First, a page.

“I’m always going to be the guy sneaking the ball through, to build and create something,” says Christian Eriksen.
This Telegraph interview revealed all about Tottenham’s playmaker and then some. Eriksen can be almost seen as a more drilled, mechanical variant of Barcelona’s Andres Iniesta, of whom he is an admirer. The 24-year-old Dane is one of the many Spurs players to have earned praises for last season’s title race, and rightly so.
Yet again, it is Eriksen who is pulling the strings for another good season at White Hart Lane in 2016/17.
Spurs are among the top six clubs who have set the pace in the Premier League this season. They are currently fifth, but only five points separate them from Liverpool in second. They have also collected more points at this stage this season than the last. All of which points to progress for the club in manager Mauricio Pochettino‘s third season in charge.
However, such progress might be overlooked because its rewards are intangible. Tottenham could eclipse their highest-ever points tally yet fail to finish top four, such is the competition at the top end of the table.
Amid all that, Eriksen has been influential in his team’s recent hot run. Spurs have won their last four games with Eriksen scoring twice and assisting once. He has played the second most number of minutes at Spurs this season across all competitions and has been directly involved in 10 goals in the league for them.
The current Tottenham side can lack flair sometimes, but, in Eriksen, they have their bona fide creative hub. However, Mousa Dembélé’s injuries and suspensions have forced the Dane to at times play deeper this season. Besides, Pochettino has changed tack with a three-man defence, in which Spurs seem to lose their flow.
All that, though, haven’t stopped Eriksen from being the guy “sneaking the ball through, to build and create something” for his team. He averages an assist every 10 chances created this season, and more than two-thirds of his chances created are from open play. He is Spurs’ most frequent shooter, their best chance creator and also has more assists than any of his team-mates.
It’s quite safe to assume Eriksen as the leader of Tottenham’s attack. There remains, though, room for improvement.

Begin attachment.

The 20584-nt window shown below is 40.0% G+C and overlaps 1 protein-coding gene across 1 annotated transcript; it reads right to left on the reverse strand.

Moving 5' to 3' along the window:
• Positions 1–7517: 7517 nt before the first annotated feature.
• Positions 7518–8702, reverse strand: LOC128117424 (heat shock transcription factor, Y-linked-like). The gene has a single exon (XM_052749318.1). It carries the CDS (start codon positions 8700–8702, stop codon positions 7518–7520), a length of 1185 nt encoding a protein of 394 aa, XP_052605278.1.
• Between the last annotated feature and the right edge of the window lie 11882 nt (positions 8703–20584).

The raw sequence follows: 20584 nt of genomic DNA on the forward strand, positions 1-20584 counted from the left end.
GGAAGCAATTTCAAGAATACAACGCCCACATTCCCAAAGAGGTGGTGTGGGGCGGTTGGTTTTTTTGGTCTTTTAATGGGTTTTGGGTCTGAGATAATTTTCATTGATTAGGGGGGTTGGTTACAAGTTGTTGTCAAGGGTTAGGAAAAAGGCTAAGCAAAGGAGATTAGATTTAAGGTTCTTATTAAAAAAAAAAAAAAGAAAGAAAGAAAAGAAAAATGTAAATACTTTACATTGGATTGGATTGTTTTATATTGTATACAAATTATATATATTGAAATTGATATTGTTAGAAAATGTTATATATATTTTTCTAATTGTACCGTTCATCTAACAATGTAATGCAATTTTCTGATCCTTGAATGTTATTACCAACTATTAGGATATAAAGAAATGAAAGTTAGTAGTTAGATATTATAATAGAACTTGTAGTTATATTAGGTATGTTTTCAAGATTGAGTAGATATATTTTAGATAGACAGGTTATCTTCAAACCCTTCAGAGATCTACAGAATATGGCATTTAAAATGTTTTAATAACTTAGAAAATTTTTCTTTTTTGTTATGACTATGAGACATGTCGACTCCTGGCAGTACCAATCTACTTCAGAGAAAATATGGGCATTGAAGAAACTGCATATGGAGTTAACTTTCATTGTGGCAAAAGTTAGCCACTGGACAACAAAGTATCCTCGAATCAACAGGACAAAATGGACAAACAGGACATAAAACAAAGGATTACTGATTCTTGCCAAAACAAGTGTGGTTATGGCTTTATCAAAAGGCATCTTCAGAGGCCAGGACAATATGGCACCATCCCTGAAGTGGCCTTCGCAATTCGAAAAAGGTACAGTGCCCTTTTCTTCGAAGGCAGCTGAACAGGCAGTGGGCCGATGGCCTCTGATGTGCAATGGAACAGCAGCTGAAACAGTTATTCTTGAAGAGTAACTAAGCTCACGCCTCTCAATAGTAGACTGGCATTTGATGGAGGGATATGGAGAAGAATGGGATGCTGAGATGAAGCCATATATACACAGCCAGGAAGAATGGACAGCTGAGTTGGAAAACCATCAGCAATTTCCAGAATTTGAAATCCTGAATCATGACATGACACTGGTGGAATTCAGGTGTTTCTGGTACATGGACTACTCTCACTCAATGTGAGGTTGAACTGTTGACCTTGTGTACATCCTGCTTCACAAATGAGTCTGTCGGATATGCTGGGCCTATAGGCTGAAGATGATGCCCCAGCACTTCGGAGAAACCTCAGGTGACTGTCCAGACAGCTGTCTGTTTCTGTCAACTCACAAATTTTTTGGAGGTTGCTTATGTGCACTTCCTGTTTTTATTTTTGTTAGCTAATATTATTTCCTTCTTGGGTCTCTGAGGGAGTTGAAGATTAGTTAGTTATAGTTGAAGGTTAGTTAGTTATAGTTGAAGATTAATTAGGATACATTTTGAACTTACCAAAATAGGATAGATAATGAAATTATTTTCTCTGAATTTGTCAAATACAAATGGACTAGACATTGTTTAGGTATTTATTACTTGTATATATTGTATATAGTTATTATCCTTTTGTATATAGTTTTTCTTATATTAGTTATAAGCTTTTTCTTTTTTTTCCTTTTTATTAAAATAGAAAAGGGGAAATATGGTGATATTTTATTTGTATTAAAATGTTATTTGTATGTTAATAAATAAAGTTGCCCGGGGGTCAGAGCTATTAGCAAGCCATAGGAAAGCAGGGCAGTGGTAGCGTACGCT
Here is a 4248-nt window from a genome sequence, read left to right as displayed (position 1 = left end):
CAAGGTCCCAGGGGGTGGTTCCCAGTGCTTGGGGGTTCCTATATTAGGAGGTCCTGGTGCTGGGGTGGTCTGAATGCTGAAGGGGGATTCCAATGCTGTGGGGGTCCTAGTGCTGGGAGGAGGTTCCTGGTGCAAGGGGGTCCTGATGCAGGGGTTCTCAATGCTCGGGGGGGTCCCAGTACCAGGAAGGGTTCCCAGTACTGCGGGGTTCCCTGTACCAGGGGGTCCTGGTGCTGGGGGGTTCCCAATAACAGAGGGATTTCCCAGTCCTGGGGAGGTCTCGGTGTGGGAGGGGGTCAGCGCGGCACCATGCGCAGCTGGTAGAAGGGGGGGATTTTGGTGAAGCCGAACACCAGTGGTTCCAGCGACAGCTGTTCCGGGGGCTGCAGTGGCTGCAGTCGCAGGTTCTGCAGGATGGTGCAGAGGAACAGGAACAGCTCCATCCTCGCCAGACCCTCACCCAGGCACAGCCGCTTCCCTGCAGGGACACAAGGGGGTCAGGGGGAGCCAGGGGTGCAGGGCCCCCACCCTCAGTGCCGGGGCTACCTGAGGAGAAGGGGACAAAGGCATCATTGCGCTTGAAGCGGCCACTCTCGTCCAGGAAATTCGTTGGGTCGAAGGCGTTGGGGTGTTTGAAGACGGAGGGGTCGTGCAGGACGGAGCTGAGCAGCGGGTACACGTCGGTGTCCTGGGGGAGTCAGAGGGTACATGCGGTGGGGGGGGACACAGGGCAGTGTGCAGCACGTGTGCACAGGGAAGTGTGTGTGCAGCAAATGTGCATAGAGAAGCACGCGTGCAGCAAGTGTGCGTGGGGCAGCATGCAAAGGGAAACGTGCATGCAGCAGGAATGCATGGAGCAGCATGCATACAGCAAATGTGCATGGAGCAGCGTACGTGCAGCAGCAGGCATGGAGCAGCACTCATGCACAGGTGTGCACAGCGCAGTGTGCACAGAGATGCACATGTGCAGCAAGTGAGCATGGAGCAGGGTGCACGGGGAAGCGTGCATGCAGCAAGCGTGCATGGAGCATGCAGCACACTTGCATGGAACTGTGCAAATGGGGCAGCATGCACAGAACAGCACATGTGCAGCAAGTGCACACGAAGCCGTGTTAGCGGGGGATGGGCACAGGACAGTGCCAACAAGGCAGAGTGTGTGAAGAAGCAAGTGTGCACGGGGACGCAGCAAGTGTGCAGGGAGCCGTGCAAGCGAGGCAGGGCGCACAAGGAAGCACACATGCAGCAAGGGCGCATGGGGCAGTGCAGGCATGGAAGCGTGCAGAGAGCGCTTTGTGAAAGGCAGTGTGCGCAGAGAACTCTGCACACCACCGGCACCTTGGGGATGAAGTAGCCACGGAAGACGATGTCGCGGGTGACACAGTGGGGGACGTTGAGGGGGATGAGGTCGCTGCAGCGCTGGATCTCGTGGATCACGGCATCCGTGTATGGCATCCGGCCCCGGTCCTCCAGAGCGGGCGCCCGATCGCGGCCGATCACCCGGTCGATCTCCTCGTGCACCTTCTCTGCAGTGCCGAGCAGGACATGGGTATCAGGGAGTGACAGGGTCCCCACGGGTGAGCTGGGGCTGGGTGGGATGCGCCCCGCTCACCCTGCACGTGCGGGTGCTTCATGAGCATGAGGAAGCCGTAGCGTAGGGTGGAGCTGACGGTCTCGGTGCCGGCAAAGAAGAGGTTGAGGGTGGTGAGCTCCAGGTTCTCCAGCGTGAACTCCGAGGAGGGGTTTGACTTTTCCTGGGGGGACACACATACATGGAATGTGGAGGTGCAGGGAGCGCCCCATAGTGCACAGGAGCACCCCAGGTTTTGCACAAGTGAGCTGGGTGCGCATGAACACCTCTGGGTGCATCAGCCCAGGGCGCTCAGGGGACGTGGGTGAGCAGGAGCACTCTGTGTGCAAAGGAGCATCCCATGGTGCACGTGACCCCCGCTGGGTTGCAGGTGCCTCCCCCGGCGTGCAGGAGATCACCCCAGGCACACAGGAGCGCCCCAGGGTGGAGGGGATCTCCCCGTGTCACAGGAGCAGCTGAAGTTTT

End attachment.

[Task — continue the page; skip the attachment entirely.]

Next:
It is in the big games that Eriksen’s impact seems to lessen. Tottenham face Chelsea next and will hope their number 23 can be a major difference between the sides. In Spurs’ two league defeats this term against Chelsea and Manchester United, Eriksen underperformed, creating far less than his usual standards. Consequently, his team suffered.
Furthermore, in Spurs’ other games against top six teams — Liverpool, Manchester City, and Arsenal — Eriksen remained quiet. Until he delivers consistently, there will be doubters. At Spurs, though, he has got time.
He sorted his future at the club until 2020 recently. Tottenham could do worse than have Eriksen spend the best years of his career at White Hart Lane. “It is one big family,” Eriksen said of Spurs in September 2016 upon signing his new deal.
Spurs boast the youngest squad in the Premier League this season. Their principle attackers — Dele Alli, Harry Kane, Érik Lamela, Son Heung-min, and Eriksen — are all in their early twenties. Holding on to them is the club’s priority in the coming years.
“He is a player who has a great capacity to make the team play and to make the team better,” Pochettino saluted the influence of the Dane in a recent interview published by AS wherein he also talked up the quiet leader Eriksen.
He is undoubtedly someone very special, the footballer who plays, without speaking and with his movements, what his colleagues do. It is the brain, the player who gives others that ability to understand the game.
Eriksen has the key to one of the most exciting attacks in the Premier League. If he, his current team-mates and manager stay together for a long time, we might just see one of the best Tottenham teams in recent memory, one that reaps both tangible and intangible rewards.